Rolling in the Deep: Komodo Macro
Rolling in the Deep: Komodo Macro
Part 1 of 2
Video & Behind the Scenes Commentary for Rolling in the Deep
View Part 2: Behind the Scenes of the Wide-Angle Video
By Dustin Adamson
A couple of years back I decided I wanted to make a series of underwater short films illustrating the type of marine life someone could expect to see when visiting a particular destination. I didn’t want narration or a story… none of that. I wanted the natural beauty of the subjects, along with camera and lighting artistry to take center stage. Looking back to the olden days of film, the use of the word ‘Rolling’ when someone was filming always appealed to me. I pondered how I could incorporate that word into my series. That is where the name ‘Rolling in the Deep’ came from. This installment of the series focuses on the macro subjects of Komodo, Indonesia.
The underwater world is more than Sharks, Whales, and Dolphins. Sure, these are all very exciting to see underwater. I certainly wouldn’t stick my nose up at them. And I most certainly would be regretting my lens choice if I had my macro lens mounted to my rig and one of those creatures decided to make an appearance. However, the ‘small’ stuff below the surface has just as much to offer as the ‘big’ stuff. If you examine each creature individually, they are all unique in their own way. They all have their own personalities that can be quirky, happy, angry, and mysterious. Combine this with beautiful colors and some of their behaviors and they are all very intriguing to say the least.
Common Reef Cuttlefish
Shooting macro video with a DSLR is extremely challenging. The depth of field is razor thin. As a result, any movement from the animal or your camera can really ruin your shot. When setting up my shot, I always view my surroundings to make sure I am not going to ruin any corals. Once I determine the site is okay to shoot, I then adjust the legs on my tripod and my lighting to the approximate positions. I then swim in closer to set up the actual shot.
In this video, I am sometimes shooting as close as an inch away from the subject. At that distance lighting becomes very difficult. Lighting is very important for me. I like my video to have a specific ‘look’ to it. I love black backgrounds! In order to get this, I need there to be very little ambient light. 90% of this video is shot on night dives. This can be nice for lighting, but it also introduces what I call “sea lice” that swarm your lights. The longer you stay with a subject, the more that will congregate around your lights. I have yet to figure a way to avoid this issue and you will see this in many shots in the video.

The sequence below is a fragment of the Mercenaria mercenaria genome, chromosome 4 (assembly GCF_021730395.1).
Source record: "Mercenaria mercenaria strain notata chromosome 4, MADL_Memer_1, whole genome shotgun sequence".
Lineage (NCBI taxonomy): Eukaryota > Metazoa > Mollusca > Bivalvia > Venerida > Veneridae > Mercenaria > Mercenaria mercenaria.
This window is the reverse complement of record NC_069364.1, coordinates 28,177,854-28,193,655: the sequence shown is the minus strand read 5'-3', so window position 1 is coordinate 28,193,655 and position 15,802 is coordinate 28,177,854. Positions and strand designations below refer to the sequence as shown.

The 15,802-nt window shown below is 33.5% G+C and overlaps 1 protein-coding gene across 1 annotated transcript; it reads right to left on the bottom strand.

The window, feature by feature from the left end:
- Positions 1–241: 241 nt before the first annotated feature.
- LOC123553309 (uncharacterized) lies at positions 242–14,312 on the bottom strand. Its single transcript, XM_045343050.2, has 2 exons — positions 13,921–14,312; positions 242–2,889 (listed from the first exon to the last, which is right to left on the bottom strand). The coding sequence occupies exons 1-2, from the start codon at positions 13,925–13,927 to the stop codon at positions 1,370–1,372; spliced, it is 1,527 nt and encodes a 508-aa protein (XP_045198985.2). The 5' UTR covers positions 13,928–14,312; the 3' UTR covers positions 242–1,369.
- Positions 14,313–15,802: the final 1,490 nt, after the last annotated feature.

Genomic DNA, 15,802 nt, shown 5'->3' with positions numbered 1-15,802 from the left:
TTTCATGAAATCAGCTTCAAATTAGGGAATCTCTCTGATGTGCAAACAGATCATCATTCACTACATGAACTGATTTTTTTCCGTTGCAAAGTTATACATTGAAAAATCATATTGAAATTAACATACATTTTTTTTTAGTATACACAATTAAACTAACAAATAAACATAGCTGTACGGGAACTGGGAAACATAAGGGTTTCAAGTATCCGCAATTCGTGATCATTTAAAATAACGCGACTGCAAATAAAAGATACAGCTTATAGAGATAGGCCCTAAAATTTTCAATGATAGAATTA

Patience is something that I struggle with at times. Sometimes it can take a whole dive to get the shot that I am looking for. The frogfish yawning, or better yet, actually capturing prey! This can be an entire dive. Or not happen at all. A good example of this is the opening shot of the video. The snail moving across the frame looks like a simple shot. It took me 30 minutes of placing my camera ahead of the snail, just to watch it move across the frame out of focus. I had to repeat this half a dozen times to get it in focus, each time having to readjust legs on my tripod and the lighting.
Juvenile Flamboyant Cuttlefish
During my trip to Komodo, I was using a Canon 5d Mark II. This is a full frame camera, so combining it with a Canon 100mm Macro lens makes the depth of field a challenging endeavor. When you nail the focus, however, the shot looks amazing! Unfortunately the compression the video hosting sites use really degrades the video quality. You should see it uncompressed in its full HD glory! The quality of the sensor and the lens is top notch. It is only rivaled by systems that cost 10 times as much.
For lighting I was using Sola 4000’s with a custom made snoot. I wanted to narrow the beam of the light and a snoot was the only way to do this. Because of the weight of the lights, I used ULCS clamps and arms.
For stability, I used the Xit404 tripod mount and legs. For me this is essential equipment to get steady and smooth shots in areas with strong current.
Orange frogfish waiting for prey
VIDEO: Rolling in the Deep - Macro
Macro subjects in Komodo aren’t as dense as in places like Lembeh or Anilao, but the opportunities are still fantastic. Combine that with the beautiful reefs and the clear water and it makes Komodo a worthy destination to visit. I encourage anyone who has shied away from macro video to give it a shot as it can be very rewarding. Stay tuned for part 2 of the Rolling in the Deep series. This will focus on the ‘Wide’ scenes in Komodo.
View Part 2: Behind the scenes of the Wide-Angle video
Bluewater Travel has all the info you need to book your dive trip to Komodo.
Join our guided trip to Komodo in March 2015! We'll have 2 specials guests onboard with us - Aggressor owners Wayne Brown and Wayne Hasson!!
About the Author
Dustin Adamson has been diving for 18 years. He has been filming underwater for the last 3 years, and has won multiple international awards for his videos. He lives in Salt Lake City, Utah and taught himself filming and final post production. He and his wife Tyra are both contributors to www.oceanshutter.com. The best way to follow their adventures and ask them questions is to ‘Like’ their Facebook page www.facebook.com/oceanshutter
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